In 1970, Mohmmad made Hunger, which is a sculpture that shows a mother and a child, all skin and bones. The sculpture was modelled of synthetic marble.[5] It was called the "true epitome of hunger and starving humanity" by the Arab Times.[4]

Artistry and style[edit]

The subject of majority of work by Mohammad has been humans and the Arab revolution. The topics for his sculptures surround the ideas of oppression, genocide and suffering. He has made many sculptures that were about the tragedies of his time: the tragedy of Sabra and Chatila, political oppression, economic difficulties and human aggressiveness. An article published in Al-Watan in 1985 wrote than "Sami has always been faithful to the subjects of his sculpting: humanity and the Arab revolutionary. In this, he is considered a follower of Iraqi school of art sculpture. However, in his style, he belongs to the gulf school. Nevertheless, he has maintained his own steady and prevailing style."[9]

His art has been influenced by the Arab awakening of the 70's and the liberalism that came about subsequently. A paper analysing, the work of Mohammad wrote that "in his early career, Mohammad enjoyed the benefits of the Arab awakenings liberalism and sculpted life size male and female figures in nude, seminude categories. Later, in his mature years, he witnessed the dwindling support for art when less liberal ideologies ascended politically and the exuberant culture climate, brought about by the ideals of Arab awakening and Arab nationals, waned."[10] After returning from the US, his art changed considerably, having been influenced by the Western artist. Upon returning from the US, he started studying other artists' work and sought to find new ways of expression.[4][8]

Freedom is yet another important concept in the art of Mohammad. A paper about his art discussed that "...his visual art suggests that the sign of the buoyancy of culture is the conviction that the underpinning logos should be freedom–and most specifically, free speech..."[12]


In 1995, Mohammad published his first and only book, The Art of Sami Mohammad, a bilingual Arabic-English book which traces the development of his career.[3]

Mohammad has also been the subject of multiple publications. In 2004, Sami Mohammad and the Semiotics of Abstraction was published that discussed his artwork and style in great detail. In 2010, a paper entitled Aesthetics of Memorialization: The Sabra and Shatila Genocide in the Work of Sami Mohammad, Jean Genet, And June Jordan discussed his Sabra and Shatila. His work was the subject of The Prometheus Myth in the Sculptures of Sami Mohammad and the Plays of Aeschylus and Shelley, a paper published in 2012, that explored semiosis in four of his works Paralysis and Resistance (1980), The Challenge (1983), The Tied Man (1989), and The Earthquake (1990).[12]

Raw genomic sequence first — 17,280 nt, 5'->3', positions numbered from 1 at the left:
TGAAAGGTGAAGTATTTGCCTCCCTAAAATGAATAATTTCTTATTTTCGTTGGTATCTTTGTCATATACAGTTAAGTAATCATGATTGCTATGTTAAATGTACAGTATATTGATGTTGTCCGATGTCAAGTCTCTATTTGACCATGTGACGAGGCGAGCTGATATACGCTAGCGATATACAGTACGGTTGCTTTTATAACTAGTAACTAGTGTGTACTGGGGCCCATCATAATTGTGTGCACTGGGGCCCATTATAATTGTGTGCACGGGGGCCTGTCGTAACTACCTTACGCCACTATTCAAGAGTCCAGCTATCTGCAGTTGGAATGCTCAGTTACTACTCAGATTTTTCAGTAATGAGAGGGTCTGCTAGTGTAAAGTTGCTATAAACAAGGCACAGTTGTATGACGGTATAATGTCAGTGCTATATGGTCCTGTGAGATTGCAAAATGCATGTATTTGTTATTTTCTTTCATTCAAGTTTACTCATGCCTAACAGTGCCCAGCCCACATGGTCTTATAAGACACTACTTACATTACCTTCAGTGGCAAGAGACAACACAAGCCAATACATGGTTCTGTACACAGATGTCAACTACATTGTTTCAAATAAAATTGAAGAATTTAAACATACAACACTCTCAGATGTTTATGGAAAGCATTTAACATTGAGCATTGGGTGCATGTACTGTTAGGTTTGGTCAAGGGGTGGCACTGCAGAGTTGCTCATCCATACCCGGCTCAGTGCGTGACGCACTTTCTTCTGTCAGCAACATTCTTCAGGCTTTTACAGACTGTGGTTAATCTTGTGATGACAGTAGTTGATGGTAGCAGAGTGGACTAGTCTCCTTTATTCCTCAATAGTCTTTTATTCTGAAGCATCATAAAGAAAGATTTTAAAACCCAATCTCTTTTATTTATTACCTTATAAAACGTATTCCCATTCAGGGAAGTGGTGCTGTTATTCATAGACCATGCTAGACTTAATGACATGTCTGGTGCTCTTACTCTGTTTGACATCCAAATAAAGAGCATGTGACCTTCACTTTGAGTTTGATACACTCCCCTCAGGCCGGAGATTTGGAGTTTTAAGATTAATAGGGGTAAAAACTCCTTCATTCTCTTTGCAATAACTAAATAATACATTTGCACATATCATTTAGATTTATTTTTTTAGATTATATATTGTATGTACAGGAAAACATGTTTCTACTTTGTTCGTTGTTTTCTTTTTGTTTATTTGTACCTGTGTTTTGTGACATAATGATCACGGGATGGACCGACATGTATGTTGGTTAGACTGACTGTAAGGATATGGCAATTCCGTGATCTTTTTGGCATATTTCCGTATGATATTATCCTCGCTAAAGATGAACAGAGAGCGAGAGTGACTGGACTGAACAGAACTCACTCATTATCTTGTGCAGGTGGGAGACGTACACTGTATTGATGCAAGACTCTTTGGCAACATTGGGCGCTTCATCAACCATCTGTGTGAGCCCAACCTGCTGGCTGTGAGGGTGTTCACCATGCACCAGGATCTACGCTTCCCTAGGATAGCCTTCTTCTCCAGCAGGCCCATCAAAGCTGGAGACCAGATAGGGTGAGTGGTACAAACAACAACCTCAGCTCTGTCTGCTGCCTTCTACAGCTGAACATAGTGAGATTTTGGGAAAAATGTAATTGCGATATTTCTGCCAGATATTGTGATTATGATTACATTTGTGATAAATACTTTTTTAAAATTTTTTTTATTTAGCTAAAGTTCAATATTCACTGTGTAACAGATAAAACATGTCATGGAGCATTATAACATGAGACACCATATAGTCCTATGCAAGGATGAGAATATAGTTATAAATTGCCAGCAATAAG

He was interviewed by Selections Magazine and was published in their Winter 2018 issues titled "Sanctuaries". In this, he talks about his studio and artist life along with his influences.[13]


Mohammad's work has received critical acclaim in Kuwait as well as internationally. His work has received considerable media attention. In a series of articles about Mohammad's life, the Arab Times wrote that "Sami is an artist deeply involved in the human saga. Everything that spells tragedy and suffering interests him."[3]

In September 1987, the Al-Arabi Magazine while reviewing his work wrote that, "one of the most important elements that gave the formative works of Sami Mohammad a considerable degree of steadiness and strength is his full commitment to the creation of visual and intellectual connection between one artistic step and other."[14] Mohammad has often been called one of the most important artists in Kuwait. The Al-Quds Al-Arabi called him "the most prominent aspect in formative art in Kuwait and the Arab world."[15] The Kul al-Arab called his work "noisily eloquent" and "his sculptures are the result of a deep understanding of the feeling and suffering of the viewer".[16] Jabra Ibrahim Jabra, has said "his works are worthy of being displayed in the lobbies and corridors of the United Nations Building in New York and of the UNESCO in Paris."[9]

Selected awards and honors[edit]

  • 1984 – First prize in First Cairo Art Biennial
  • 1988 – First prize at the Kuwait General Exhibition
  • 1988 – First prize at the Gulf Corporation Council (GCC) Art Biennial
  • State of Kuwait National Merit Award, given by the National Council for Culture, Arts and Letters


  1. ^ "Golfo mistico". Art Tribune. May 30, 2013. Retrieved January 24, 2015.
  2. ^ a b "سامي محمد.. صاحب النسيج المتفرد من الحجر واللونسامي محمد.. صاحب النسيج المتفرد من الحجر واللون". Aawsat. Retrieved January 25, 2015.
  3. ^ a b c d e "Sami Makes it to The Top in The Art World" (PDF). Retrieved January 24, 2015.
  4. ^ a b c "Sami's works portray emotion, feeling" (PDF). Arab Times. Retrieved January 25, 2015.
  5. ^ a b c d "سامي محمد: خلافات أهل الفن حالت دون إنشاء نقابة الفنانين.. والسبعينيات مرحلة ازدهار الكويت في كل المجالات". Al-Anba. Retrieved January 25, 2015.
  6. ^ a b "National Works: Kuwait's Debut at the Venice Biennale". Jadaliyya. Retrieved January 22, 2015.
  7. ^ "Taking Venice for the world". Daily Star. Retrieved January 22, 2015.
  8. ^ a b "قضية النحات سامي محمد.. الإنسان في شتى بقاع". Al-Sharq. Retrieved January 25, 2015.
  9. ^ a b c "Al-Watan Newspaper". Al-Watan Newspaper. October 20, 1985.
  10. ^ a b Hussein Ali, Zahra A (2010). "Aesthetics of Memorialization: The Sabra and Shatila Genocide in the Work of Sami Mohammad, Jean Genet, And June Jordan". Criticism. 51 (4): 589–621. doi:10.1353/crt.2010.0009. Retrieved January 22, 2015.
  11. ^ "Presenting the Nation's Art". The Majalla. Retrieved January 22, 2015.
  12. ^ a b Hussein Ali, Zahra A. "The Prometheus Myth in the Sculptures of Sami Mohammad and the Plays of Aeschylus and Shelley" (PDF). Comparative Literature Studies. Retrieved January 22, 2015.
  13. ^ "Sanctuaries | Sami Mohammad • Selections Arts Magazine". Selections Arts Magazine. February 11, 2019.
  14. ^ "Sami Mohammad". Al-Arabi Magazine. September 1987.
  15. ^ "Sami Mohammad – The Leading Sculptor in the Arab World". Al Kuds Al Arabi Magazine. October 13, 1989.
  16. ^ "Art and Suffering". Kull Al-Arab Magazine. August 13, 1987.